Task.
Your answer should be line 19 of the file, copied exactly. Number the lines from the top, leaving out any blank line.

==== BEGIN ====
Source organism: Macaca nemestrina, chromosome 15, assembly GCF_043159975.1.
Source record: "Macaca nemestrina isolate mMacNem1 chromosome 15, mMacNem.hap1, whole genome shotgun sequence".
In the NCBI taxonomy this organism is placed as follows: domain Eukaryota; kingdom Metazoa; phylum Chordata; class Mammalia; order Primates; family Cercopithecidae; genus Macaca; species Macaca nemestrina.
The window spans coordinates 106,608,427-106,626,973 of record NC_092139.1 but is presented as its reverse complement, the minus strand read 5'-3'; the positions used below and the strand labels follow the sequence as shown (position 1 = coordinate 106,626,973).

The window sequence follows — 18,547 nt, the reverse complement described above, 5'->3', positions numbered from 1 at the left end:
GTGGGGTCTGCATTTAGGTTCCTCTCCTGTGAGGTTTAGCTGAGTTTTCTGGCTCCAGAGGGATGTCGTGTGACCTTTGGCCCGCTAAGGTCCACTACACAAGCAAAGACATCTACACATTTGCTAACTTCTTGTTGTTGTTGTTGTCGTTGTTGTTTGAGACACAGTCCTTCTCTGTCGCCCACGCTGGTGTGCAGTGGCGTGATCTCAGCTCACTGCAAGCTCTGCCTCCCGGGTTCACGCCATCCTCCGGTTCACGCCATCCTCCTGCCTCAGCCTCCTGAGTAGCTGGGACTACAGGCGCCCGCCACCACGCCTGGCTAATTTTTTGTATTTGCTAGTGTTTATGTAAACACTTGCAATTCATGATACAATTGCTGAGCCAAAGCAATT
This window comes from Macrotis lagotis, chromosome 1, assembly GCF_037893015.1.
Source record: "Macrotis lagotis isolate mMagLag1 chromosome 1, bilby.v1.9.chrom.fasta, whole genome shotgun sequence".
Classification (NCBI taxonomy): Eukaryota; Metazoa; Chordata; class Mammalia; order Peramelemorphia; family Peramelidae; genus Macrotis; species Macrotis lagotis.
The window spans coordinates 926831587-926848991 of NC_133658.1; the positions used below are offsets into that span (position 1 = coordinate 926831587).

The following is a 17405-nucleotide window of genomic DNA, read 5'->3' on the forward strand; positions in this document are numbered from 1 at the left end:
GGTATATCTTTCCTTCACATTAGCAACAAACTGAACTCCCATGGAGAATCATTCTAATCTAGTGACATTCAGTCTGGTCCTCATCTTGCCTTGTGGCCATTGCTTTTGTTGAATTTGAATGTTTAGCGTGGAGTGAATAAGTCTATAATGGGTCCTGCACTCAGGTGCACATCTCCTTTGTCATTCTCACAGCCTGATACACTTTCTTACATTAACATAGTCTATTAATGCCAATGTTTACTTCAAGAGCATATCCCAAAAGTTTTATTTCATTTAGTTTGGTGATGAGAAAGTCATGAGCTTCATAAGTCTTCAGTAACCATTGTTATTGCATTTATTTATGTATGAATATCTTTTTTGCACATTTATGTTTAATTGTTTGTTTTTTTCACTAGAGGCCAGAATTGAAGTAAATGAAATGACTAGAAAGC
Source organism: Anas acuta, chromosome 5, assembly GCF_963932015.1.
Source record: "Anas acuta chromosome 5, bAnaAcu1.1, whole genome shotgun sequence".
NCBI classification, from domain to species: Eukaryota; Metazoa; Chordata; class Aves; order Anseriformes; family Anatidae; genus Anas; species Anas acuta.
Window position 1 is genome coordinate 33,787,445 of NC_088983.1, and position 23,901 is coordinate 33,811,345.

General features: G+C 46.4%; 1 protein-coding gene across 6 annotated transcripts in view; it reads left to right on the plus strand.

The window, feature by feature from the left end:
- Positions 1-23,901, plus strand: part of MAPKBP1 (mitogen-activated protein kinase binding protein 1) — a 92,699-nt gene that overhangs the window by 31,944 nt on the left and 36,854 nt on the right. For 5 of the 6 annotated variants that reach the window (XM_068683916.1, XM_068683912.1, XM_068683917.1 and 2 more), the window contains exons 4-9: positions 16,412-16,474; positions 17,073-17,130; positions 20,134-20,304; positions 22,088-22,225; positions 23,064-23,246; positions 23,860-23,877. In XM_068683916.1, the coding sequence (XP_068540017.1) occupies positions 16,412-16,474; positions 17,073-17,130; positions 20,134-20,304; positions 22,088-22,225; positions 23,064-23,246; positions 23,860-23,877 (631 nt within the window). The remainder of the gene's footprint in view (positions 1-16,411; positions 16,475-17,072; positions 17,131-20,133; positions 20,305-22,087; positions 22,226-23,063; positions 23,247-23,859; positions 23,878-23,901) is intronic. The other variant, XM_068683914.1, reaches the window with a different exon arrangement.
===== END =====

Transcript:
- Positions 1-23,901, plus strand: part of MAPKBP1 (mitogen-activated protein kinase binding protein 1) — a 92,699-nt gene that overhangs the window by 31,944 nt on the left and 36,854 nt on the right. For 5 of the 6 annotated variants that reach the window (XM_068683916.1, XM_068683912.1, XM_068683917.1 and 2 more), the window contains exons 4-9: positions 16,412-16,474; positions 17,073-17,130; positions 20,134-20,304; positions 22,088-22,225; positions 23,064-23,246; positions 23,860-23,877. In XM_068683916.1, the coding sequence (XP_068540017.1) occupies positions 16,412-16,474; positions 17,073-17,130; positions 20,134-20,304; positions 22,088-22,225; positions 23,064-23,246; positions 23,860-23,877 (631 nt within the window). The remainder of the gene's footprint in view (positions 1-16,411; positions 16,475-17,072; positions 17,131-20,133; positions 20,305-22,087; positions 22,226-23,063; positions 23,247-23,859; positions 23,878-23,901) is intronic. The other variant, XM_068683914.1, reaches the window with a different exon arrangement.